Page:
Overall, almost half of the fathers have at least high levels of involvement in childcare (29.7% have very high involvement and 16.7% have high involvement); 30.8% present a medium involvement and 22.8% show a low level of involvement. The percentages of fathers in these categories according to the types of couple are reported in Fig. 2.
The proportion of fathers with very high involvement is higher among fathers who married following a pre-marital cohabitation and among unmarried fathers than among those who married directly; the opposite is true for medium and low involvement. In particular, the percentage of fathers with low involvement is lower among cohabiting fathers.Footnote 8
Modelling the fathers’ involvement
Clearly, these figures represent marginal distributions and there may be many compositional effects producing these results. Thus, multivariate models have to be used.
Modelling the father’s involvement in daily basic childcare
Table 2 shows the results of a series of ordinal logistic models that explore the determinants of the father’s involvement in the childcare as a whole (very high, high, medium, low). The models predict the probability of being in a higher involvement category rather than in a lower one. For example, in model 1, the odds ratio of 1.3 (=exp 0.26) tells us that cohabiting fathers have an odds of being in a higher involvement category rather than a lower one that is 1.3 times that of directly married fathers.
Model 1 shows that fathers with experience of cohabitation (current or pre-marital) are more likely to have a very high involvement levels in childcare than directly married fathers are. These effects, however, for cohabiting fathers, rapidly disappear when controlling for the child’s characteristics (model 2) and for the union’s duration (model 3). Instead, the differences between directly married fathers and those who entered marriage following pre-marital cohabitation remain when controlling for these covariates (model 3), significantly decrease when the characteristics of fathers and mothers are taken into account (model 4) and completely disappear when all other controls are considered (model 5).
In conclusion, there is no evidence that the experience of cohabitation matters for the level of the father’s involvement in daily basic childcare: the effect of the type of couple is, indeed, cancelled out after controlling for the characteristics of the couple and of the parents associated with the different types of union. In particular, fathers who entered into marriage following pre-marital cohabitation are selected through theirs and their partner’s characteristics, defined mainly by education and employment status, which, as noted above, can also be considered as proxies for unobserved characteristics connected with orientations and values. The feature that selects for childcare involvement of cohabiting fathers is connected with the child’s characteristics and the union’s duration. The role played by the duration of the union may have different interpretations. Again, union duration may be connected with unobserved characteristics such as religiosity or perspectives on life, which could lead couples assuming more or less traditional gender roles. Alternatively, more specialized roles may emerge after the end of a first phase of “enthusiastic” activity-sharing associated with the first years of a partnership or, more probably, to rational choices that suggest the partners to specialize in family work only in view of longer-lasting partnerships.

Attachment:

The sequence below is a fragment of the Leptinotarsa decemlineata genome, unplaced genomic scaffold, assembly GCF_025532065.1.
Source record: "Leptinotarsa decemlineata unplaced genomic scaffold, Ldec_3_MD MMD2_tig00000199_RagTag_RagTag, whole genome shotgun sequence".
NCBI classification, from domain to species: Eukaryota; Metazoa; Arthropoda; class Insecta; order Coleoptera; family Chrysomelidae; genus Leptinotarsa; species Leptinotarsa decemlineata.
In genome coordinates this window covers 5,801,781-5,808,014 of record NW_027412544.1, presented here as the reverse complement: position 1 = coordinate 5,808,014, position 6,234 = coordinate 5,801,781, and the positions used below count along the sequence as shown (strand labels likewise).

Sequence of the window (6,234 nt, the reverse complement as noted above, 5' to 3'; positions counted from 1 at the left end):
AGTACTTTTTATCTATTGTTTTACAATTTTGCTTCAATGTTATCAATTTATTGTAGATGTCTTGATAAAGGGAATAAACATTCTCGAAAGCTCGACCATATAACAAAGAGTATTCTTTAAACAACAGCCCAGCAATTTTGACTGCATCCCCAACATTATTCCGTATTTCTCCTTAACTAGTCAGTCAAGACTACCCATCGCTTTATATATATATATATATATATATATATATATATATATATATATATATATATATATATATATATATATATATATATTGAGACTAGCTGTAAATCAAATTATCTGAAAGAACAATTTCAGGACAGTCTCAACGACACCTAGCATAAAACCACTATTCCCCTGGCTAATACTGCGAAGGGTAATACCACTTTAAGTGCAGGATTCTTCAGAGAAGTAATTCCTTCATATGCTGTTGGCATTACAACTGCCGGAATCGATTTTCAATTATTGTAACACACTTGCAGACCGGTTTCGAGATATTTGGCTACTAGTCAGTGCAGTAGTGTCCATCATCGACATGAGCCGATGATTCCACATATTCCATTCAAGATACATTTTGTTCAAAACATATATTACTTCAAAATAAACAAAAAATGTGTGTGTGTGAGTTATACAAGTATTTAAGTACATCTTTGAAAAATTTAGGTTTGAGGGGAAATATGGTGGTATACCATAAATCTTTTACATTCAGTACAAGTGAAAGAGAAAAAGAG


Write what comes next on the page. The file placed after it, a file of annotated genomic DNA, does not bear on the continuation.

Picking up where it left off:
Modelling the father’s involvement in different childcare activities
Three ordinal logistic regression models are used to estimate the effect of the type of couple on the specific childcare activities provided by the fathers. The models (Table 3) refer to only three activitiesFootnote 9 chosen for the fact that they can be more or less traditionally attributed to the mothers: putting the baby to sleep (with a low connotation of primary care, thus less traditionally attributed to mothers, and which Fig. 1 showed to be the most common tasks performed by fathers), dressing the child (intermediate level) and changing nappies (a high level of basic care and thus traditionally attributed to mothers). The models predict the probability of being in a lower involvement category rather than in a higher one. For example, in model 1 of part B of Table 3, the odds ratio of 0.7 (=exp − 0.35) tells us that cohabiting fathers have an odds of being in a lower involvement category rather than in a higher one that is 30% lower than directly married fathers have.